David Katz has the air of a televangelist. But his sermons have more to do with fighting pollution than saving his listeners’ souls. “Together we can put an end to ocean plastic!” he told a recent public meeting in Germany. “We can turn rubbish into a currency, and so create opportunities for people living in poverty.”
Mr. Katz is the founder and CEO of Plastic Bank, a social enterprise that helps people in developing countries collect plastic trash on polluted beaches. In return, they receive cash, donations-in-kind and social services. The plastic they collect is recycled by consumer-goods companies and re-used to produce plastic bottles.
Henkel is the first major consumer-goods firm to work with Plastic Bank. “In the second half of this year, we will work with Plastic Bank to make recycled plastic for new packaging,” says Thomas Müller-Kirschbaum, head of global research and development with Henkel’s laundry detergent division.
The Düsseldorf-based firm sees itself as raising consumers’ awareness of pollution caused by plastic packaging. But the company, along with its competitors Procter & Gamble and Unilever, is under pressure to do more to address the problem, too. Images of floating islands of plastic garbage have focused global attention on the consequences of a rapid increase in plastic packaging for consumer goods. And if the present looks bad, a recent wave of reports have painted a bleak picture of the future indeed. It is estimated that by 2050, there will be more plastic than fish in the world’s oceans.
Eight million tons of plastic end up in the ocean every year, the equivalent of one truckload per hour.
The issue seems to be striking a chord with consumers across the globe: A study published on Sunday by consulting firm PwC suggests one-third would be prepared to reject a product because of unsustainable and excessive packaging. And long-established garbage routes are closing. This year China, long a recipient of exported trash, has announced an import ban on 24 different recycling materials.
The European Commission has plans to force companies to radically cut down on waste. “We must prevent plastic getting into our water, our food and even our bodies,” Frans Timmermans, the Commission vice-president, recently demanded. He is planning a new EU initiative which will make it mandatory for all plastics to be recyclable by 2030.
The task is herculean. French NGO Vacances Propres, which campaigns for clean beaches, estimates that around 20 million tons of garbage are dumped into the environment every year. The Ellen MacArthur Foundation, a British charity, says 8 million tons of plastic end up in the ocean every year. That’s the equivalent of a truckload every hour. And each single plastic bottle has a lifespan of around 1,000 years in the environment.
Henkel sold around 280,000 tonnes of plastic packaging in 2016. But it is far from the only company with a problem. “We will make 100 percent of our packaging recyclable by 2020,” Virginie Hélias, vice president of Global Sustainability at Procter & Gamble, says. “Today, that level is 86 percent.”
P&G has just launched a Head and Shoulders shampoo in Germany which uses a new kind of recycled bottle, partly made with plastic found on the world’s beaches, collected and sorted by the US company Terracycle. Ms. Hélias hailed the new product as “an important pilot project.”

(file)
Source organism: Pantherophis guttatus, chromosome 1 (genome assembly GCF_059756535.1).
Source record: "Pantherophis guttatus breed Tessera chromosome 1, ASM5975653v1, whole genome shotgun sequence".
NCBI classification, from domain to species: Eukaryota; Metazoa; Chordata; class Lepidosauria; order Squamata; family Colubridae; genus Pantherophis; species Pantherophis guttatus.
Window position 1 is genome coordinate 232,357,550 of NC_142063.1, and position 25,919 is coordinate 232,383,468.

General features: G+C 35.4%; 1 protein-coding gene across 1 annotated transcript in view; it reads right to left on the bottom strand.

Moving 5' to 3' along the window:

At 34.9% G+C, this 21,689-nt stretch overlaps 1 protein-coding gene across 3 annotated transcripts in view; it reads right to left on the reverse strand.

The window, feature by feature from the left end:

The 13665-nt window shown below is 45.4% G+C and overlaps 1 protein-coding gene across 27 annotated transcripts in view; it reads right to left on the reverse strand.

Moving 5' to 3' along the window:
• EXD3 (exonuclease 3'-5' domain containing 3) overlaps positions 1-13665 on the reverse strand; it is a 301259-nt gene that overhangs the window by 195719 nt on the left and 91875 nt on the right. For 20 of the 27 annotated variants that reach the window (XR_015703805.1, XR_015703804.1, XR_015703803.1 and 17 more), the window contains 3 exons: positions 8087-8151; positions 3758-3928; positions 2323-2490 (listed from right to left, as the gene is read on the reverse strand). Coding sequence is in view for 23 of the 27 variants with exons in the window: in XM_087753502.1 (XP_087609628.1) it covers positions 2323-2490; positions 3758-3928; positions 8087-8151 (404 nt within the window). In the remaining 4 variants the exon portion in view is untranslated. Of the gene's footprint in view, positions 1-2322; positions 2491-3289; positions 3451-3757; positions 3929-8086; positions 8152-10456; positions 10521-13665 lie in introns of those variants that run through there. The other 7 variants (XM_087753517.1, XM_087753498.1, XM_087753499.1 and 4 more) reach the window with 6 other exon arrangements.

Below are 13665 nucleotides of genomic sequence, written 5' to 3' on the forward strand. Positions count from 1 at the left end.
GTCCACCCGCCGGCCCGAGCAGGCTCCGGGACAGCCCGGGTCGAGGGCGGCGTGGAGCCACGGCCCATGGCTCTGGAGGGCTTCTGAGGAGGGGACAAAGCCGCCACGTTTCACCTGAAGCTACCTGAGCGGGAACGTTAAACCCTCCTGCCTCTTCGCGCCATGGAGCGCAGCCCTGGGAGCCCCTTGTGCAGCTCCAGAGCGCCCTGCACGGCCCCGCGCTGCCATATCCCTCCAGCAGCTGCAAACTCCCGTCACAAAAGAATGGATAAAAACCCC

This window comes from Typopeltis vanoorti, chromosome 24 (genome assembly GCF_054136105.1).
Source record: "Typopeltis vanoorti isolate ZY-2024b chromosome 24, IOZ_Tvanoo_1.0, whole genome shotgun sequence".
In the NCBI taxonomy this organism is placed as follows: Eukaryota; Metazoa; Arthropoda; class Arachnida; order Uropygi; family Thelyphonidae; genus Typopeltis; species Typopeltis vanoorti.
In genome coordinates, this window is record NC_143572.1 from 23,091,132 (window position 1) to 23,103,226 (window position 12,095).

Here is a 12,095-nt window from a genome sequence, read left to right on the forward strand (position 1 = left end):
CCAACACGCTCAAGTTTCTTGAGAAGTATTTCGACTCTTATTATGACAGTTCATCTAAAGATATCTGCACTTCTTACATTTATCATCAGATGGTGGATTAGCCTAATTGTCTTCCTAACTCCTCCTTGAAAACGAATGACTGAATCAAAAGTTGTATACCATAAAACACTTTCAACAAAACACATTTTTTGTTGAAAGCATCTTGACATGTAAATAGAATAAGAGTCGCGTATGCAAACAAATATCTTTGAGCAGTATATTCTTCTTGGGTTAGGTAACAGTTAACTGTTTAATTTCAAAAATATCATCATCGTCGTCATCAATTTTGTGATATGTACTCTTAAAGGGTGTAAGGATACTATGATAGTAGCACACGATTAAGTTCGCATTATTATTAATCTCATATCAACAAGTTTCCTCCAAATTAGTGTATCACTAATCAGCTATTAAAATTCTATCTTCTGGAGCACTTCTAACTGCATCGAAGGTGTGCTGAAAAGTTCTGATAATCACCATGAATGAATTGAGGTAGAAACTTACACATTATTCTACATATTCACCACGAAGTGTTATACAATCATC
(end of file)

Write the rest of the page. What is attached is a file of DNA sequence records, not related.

The American firm says it wants to sell 500 million of the new bottles by the end of the year. The new plastic production method is more expensive, it acknowledges. “We see it as an investment to convince more people about the value of recycling,” says Ms. Hélias.
Unilever boss Paul Polman recently appealed to the consumer goods industry to intensify its efforts to get away from what he called the “Take-Make-Dispose Model.” Last month, the massive Anglo-Dutch consumer-goods firm pledged to make 100 percent of its plastic packaging reusable, recyclable or compostable by 2025.
Green groups say voluntary obligations like these are a step in the right direction. “The consumer-goods industry needs a fundamental rethink,” says Michael Meyer-Krotz, a veteran campaigner with Greenpeace. “It’s a question of avoiding as much trash as possible and introducing refill systems for consumer goods packaging.”
Mr. Meyer-Krotz knows what he is talking about: He has helped clean up the beaches around Manila in the Philippines. There, he witnessed freshly-cleaned sand completely covered in plastic trash the following day. Most of the plastics, he says, came from Nestlé and Unilever products.
Recycling is only part of the solution, he says. Industry must cut back its use of packaging. But there has been some progress: Mr. Müller-Kirschbaum of Henkel says their plastic bottles use 10 to 20 percent less plastic than a decade ago.
The best solution would be a re-use policy, as in drinks packaging. But even that solution is not as environmentally-friendly as it seems. To be re-used, each bottle would have to be thoroughly washed, which itself consumes considerable amounts of energy, says P&G’s Ms. Hélias. “These kind of systems are only worth considering if they genuinely improve our CO2 footprint,” she added, calling for a holistic view to be taken.
Georg Weishaupt covers the luxury and fashion industry for Handelsblatt. To contact the author: firstname.lastname@example.org.